Tarot Runes I Ching Stichomancy Contact
Store Numerology Coin Flip Yes or No Webmasters
Personal Celebrity Biorhythms Bibliomancy Settings

Today's Stichomancy for Paris Hilton

The first excerpt represents the past or something you must release, and is drawn from On Horsemanship by Xenophon:

interests not only of the horseman but of the animal which he bestrides. First, then, he should take the leading rein, which hangs from the chin-strap or nose-band,[2] conveniently in his left hand, held slack so as not to jerk the horse's mouth, whether he means to mount by hoisting himself up, catching hold of the mane behind the ears, or to vault on to horseback by help of his spear. With the right hand he should grip the reins along with a tuft of hair beside the shoulder-joint,[3] so that he may not in any way wrench the horse's mouth with the bit while mounting. In the act of taking the spring off the ground for mounting,[4] he should hoist his body by help of the left hand, and with the right at full stretch assist the upward


On Horsemanship
The second excerpt represents the present or the deciding factor of the moment, and is drawn from Kwaidan by Lafcadio Hearn:

that certain red characters can always be found upon the nape of the neck of a real Rokuro-Kubi. There are the characters: you can see for yourselves that they have not been painted. Moreover, it is well known that such goblins have been dwelling in the mountains of the province of Kai from very ancient time... But you, Sir," he exclaimed, turning to Kwairyo, -- "what sort of sturdy priest may you be? Certainly you have given proof of a courage that few priests possess; and you have the air of a soldier rather than a priest. Perhaps you once belonged to the samurai-class?"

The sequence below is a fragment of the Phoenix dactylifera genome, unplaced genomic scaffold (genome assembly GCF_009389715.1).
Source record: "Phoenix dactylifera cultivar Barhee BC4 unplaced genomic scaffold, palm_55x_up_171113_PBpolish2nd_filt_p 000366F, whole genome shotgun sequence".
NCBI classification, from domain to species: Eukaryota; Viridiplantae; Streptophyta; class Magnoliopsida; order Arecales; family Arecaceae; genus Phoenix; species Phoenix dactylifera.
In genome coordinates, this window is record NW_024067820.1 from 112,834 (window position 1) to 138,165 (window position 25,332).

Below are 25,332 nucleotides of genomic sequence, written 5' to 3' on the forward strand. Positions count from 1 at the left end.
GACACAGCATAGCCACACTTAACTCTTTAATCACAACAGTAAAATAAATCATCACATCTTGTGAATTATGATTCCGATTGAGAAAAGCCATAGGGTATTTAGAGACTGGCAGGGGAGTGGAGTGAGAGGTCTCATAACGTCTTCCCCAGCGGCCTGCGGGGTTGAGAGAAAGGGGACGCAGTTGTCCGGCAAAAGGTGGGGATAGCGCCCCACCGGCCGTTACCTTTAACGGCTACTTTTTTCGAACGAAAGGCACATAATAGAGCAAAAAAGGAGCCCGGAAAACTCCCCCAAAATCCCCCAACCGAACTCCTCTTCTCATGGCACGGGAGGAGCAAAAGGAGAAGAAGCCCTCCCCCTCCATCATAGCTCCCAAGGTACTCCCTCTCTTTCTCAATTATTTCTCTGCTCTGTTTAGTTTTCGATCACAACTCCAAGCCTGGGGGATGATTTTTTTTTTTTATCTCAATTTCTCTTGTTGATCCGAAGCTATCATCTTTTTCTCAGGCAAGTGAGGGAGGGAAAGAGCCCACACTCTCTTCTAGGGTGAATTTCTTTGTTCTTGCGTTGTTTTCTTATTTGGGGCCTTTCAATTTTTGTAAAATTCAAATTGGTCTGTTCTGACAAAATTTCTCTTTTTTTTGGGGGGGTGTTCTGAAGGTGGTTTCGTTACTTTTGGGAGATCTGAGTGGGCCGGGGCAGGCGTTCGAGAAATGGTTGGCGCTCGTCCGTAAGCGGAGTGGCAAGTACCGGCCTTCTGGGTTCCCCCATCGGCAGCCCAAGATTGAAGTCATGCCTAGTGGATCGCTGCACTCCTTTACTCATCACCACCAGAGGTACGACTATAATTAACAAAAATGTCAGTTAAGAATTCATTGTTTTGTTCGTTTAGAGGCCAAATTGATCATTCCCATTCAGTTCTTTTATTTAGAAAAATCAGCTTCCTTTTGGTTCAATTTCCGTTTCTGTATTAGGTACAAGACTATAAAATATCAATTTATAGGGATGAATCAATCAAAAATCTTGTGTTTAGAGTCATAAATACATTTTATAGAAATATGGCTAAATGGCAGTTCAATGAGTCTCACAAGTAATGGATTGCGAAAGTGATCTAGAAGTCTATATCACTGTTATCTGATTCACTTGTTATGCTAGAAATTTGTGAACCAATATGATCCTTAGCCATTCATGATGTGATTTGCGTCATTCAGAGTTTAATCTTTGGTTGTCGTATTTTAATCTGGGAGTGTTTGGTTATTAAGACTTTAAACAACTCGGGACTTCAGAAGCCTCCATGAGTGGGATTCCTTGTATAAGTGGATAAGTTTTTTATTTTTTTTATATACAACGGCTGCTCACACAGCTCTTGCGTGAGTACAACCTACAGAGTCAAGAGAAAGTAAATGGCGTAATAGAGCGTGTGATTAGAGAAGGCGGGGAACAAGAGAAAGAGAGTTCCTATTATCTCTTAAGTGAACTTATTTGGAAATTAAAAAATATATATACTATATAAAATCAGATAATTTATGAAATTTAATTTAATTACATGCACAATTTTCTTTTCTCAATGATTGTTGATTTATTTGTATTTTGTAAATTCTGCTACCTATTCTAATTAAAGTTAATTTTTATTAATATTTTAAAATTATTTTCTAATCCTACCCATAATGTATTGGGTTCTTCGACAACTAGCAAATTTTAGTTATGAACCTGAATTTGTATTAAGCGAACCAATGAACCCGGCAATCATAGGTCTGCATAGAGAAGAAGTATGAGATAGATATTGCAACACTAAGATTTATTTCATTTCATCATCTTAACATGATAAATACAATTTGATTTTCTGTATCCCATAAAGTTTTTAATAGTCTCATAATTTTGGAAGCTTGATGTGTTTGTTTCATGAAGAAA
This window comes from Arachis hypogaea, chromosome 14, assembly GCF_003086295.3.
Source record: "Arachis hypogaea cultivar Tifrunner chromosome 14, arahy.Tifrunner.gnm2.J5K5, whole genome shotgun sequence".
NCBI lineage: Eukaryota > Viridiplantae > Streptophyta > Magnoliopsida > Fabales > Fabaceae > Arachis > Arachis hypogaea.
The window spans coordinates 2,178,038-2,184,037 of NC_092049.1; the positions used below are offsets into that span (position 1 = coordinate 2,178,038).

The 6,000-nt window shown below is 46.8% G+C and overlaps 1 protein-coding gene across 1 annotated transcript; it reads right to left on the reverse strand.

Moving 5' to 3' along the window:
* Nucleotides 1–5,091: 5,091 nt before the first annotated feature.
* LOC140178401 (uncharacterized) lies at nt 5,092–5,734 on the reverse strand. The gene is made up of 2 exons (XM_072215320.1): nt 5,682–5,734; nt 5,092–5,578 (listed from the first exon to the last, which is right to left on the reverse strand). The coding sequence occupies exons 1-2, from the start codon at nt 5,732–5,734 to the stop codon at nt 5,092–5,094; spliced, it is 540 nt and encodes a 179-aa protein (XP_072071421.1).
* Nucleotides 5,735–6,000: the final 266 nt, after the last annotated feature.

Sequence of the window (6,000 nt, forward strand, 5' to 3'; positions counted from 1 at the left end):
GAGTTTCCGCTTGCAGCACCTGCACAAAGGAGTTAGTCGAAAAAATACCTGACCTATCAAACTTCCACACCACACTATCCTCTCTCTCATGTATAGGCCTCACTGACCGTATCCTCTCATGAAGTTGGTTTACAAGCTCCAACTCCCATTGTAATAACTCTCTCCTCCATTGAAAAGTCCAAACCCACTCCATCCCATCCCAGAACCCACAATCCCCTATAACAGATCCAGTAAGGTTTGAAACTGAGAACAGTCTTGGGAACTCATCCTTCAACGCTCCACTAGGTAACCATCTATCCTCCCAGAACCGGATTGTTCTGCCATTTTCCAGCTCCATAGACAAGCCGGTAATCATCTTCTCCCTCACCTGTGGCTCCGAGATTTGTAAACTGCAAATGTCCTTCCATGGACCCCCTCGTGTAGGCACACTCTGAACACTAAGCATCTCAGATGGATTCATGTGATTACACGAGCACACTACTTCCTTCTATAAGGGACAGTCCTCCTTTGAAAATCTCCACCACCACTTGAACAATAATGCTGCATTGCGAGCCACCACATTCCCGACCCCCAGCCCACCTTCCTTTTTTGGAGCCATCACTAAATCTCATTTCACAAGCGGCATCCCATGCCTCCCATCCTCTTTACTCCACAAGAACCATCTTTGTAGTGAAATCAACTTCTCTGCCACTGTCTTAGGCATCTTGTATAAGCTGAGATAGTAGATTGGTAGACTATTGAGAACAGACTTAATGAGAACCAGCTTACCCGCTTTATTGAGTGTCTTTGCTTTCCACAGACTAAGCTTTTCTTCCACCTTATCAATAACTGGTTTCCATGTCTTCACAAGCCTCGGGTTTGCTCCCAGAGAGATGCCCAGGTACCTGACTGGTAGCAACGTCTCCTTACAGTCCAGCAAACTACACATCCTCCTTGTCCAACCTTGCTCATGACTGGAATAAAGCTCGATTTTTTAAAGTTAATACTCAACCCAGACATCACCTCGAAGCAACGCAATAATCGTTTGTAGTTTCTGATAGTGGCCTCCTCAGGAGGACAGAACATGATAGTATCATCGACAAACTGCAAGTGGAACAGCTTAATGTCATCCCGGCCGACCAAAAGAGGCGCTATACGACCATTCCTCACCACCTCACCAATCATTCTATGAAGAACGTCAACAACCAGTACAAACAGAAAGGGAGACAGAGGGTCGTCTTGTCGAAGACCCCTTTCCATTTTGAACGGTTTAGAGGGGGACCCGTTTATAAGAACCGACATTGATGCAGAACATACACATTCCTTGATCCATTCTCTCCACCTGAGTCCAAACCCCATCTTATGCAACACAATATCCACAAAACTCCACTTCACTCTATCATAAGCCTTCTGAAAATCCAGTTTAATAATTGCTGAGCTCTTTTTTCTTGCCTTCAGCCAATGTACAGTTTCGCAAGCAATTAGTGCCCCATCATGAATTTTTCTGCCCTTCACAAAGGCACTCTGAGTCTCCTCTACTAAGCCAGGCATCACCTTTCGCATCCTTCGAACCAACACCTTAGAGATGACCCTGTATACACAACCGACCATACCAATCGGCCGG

"You have guessed rightly, Sir," Kwairyo responded. "Before becoming a priest, I long followed the profession of arms; and in those days I never feared man or devil. My name then was Isogai Heidazaemon Taketsura of


Kwaidan
The third excerpt represents the future or something you must embrace, and is drawn from The Exiles by Honore de Balzac:

"If you have not deceived me," she said to Jacqueline, "I promise you a hundred crowns in gold."

"Behold, madame," said the woman, "the poor angel is confiding--here is all his treasure."

As she spoke, Jacqueline opened a drawer in the table and showed some parchments.

"God of mercy!" cried the Countess, snatching up a document that caught her eye, on which she read, /Gothofredus Comes Gantiacus/ (Godefroid, Count of Ghent).

She dropped the parchment, and passed her hand over her brow; then, feeling, no doubt, that she had compromised herself by showing so much